In accordance with the present invention, a wellhead comprises a wellhead housing; a spool tree fixed and sealed to the housing, and having at least a lateral production fluid outlet port connected to an actuated valve; and a tubing hanger landed within the spool tree at a predetermined angular position at which a lateral production fluid outlet port in the tubing hanger is in alignment with that in the spool tree.
With this arrangement, the spool tree, takes the place of a conventional Christmas tree but differs therefrom in having a comparatively large vertical through bore without any internal valves and at least large enough to accommodate the tubing completion. The advantages which are derived from the use of such spool tree are remarkable, in respect to safety and operational benefits.
Thus, in workover situations the completion, consisting essentially of the tubing string, can be pulled through a BOP stack, without disturbing the spool tree and hence the pressure integrity of the well, whereafter full production casing drift access is provided to the well through the large bore in the spool tree. The BOP can be any appropriate workover BOP or drilling BOP of opportunity and does not have to be one specially set up for that well.
Preferably, there are complementary guide means on the tubing hanger and spool tree to rotate the tubing hanger into the predetermined angular position relatively to the spool tree as the tubing hanger is lowered on to its landing. With this feature the spool tree can be landed at any angular orientation onto the wellhead housing and the guide means ensures that the tubing string will rotate directly to exactly the correct angular orientation relatively to the spool tree quite independently of any outside influence. The guide means to control rotation of the tubing hanger into the predetermined angular orientation relatively to the spool tree may be provided by complementary oblique edge surfaces one facing downwardly on an orientation sleeve depending from the tubing hanger the other facing upwardly on an orientation sleeve carried by the spool tree.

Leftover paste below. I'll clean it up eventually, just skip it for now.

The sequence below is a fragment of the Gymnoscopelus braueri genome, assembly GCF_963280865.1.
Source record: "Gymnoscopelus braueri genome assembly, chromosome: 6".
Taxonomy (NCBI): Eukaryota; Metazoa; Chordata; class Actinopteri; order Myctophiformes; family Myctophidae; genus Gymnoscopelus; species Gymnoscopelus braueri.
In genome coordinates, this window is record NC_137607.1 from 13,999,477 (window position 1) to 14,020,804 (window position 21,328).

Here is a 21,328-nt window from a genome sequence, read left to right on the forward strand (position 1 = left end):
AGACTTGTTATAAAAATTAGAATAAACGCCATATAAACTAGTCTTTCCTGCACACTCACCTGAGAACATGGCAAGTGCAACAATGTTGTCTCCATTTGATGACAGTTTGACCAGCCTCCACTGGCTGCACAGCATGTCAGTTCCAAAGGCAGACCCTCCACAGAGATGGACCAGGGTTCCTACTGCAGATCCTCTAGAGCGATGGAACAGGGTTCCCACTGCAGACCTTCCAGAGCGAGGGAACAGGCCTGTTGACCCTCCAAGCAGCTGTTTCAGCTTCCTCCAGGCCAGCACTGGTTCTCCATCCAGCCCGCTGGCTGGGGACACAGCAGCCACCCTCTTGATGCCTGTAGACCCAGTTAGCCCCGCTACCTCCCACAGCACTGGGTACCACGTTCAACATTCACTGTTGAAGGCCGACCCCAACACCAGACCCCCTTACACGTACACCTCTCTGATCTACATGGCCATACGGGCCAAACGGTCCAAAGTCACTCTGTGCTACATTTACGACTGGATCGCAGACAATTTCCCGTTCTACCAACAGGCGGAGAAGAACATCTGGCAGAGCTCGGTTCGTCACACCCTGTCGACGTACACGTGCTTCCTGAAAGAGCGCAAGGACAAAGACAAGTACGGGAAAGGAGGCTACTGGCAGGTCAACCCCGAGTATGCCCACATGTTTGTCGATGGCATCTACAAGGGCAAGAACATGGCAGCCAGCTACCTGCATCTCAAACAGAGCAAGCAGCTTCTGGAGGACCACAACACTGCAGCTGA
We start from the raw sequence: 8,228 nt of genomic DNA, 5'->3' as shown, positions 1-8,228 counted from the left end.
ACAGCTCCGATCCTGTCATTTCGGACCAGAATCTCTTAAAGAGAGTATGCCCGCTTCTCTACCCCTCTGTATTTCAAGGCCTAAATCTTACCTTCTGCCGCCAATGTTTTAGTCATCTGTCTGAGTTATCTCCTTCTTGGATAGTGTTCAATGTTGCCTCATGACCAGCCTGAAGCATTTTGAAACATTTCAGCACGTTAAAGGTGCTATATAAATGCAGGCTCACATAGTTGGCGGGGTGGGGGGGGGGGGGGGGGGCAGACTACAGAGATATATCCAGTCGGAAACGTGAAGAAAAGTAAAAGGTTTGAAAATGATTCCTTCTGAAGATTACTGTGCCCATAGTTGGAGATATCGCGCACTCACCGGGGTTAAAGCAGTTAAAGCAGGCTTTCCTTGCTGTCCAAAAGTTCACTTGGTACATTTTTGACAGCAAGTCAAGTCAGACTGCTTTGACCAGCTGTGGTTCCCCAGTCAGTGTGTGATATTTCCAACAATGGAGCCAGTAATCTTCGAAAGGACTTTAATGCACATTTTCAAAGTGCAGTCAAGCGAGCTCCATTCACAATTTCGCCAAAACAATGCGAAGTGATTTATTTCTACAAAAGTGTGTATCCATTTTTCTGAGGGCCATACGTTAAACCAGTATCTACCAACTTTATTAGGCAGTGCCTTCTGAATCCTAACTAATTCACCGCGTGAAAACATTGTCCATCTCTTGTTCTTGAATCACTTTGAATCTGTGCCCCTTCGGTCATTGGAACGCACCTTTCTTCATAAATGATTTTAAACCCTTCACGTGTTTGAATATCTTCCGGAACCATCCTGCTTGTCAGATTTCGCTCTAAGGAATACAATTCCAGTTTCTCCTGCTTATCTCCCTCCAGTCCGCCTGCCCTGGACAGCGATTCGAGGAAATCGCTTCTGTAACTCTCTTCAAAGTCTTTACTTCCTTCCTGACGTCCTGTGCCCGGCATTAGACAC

Whereas modern well technology provides continuous access to the tubing annulus around the tubing string, it has generally been accepted as being difficult, if not impossible, to provide continuous venting and/or monitoring of the pressure in the production casing annulus, that is the annulus around the innermost casing string. This has been because the production casing annulus must be securely sealed whist the Christmas tree is fitted in place of the drilling BOP, and the Christmas tree has only been fitted after the tubing string and hanger has been run in, necessarily inside the production casing hanger, so that the production casing hanger is no longer accessible for the opening of a passageway from the production casing annulus. However, the new arrangement, wherein the spool tree is fitted before the tubing string is run in provides adequate protected access through the BOP and spool tree to the production casing hanger for controlling a passage from the production casing annulus.
For this purpose, the wellhead may include a production casing hanger landed in the wellhead housing below the spool tree; an isolation sleeve which is sealed at its lower end to the production casing hanger and at its upper end to the spool tree to define an annular void between the isolation sleeve and the housing; and an adapter located in the annular space and providing part of a passage from the production casing annulus to a production casing annulus pressure monitoring port in the spool tree, the adapter having a valve for opening and closing the passage, and the valve being operable through the spool tree after withdrawal of the isolation sleeve up through the spool tree. The valve may be provided by a gland nut, which can be screwed up and down within a body of the adapter to bring parts of the passage formed in the gland nut and adapter body, respectively, into and out of alignment with one another. The orientation sleeve for the tubing hanger may be provided within the isolation sleeve.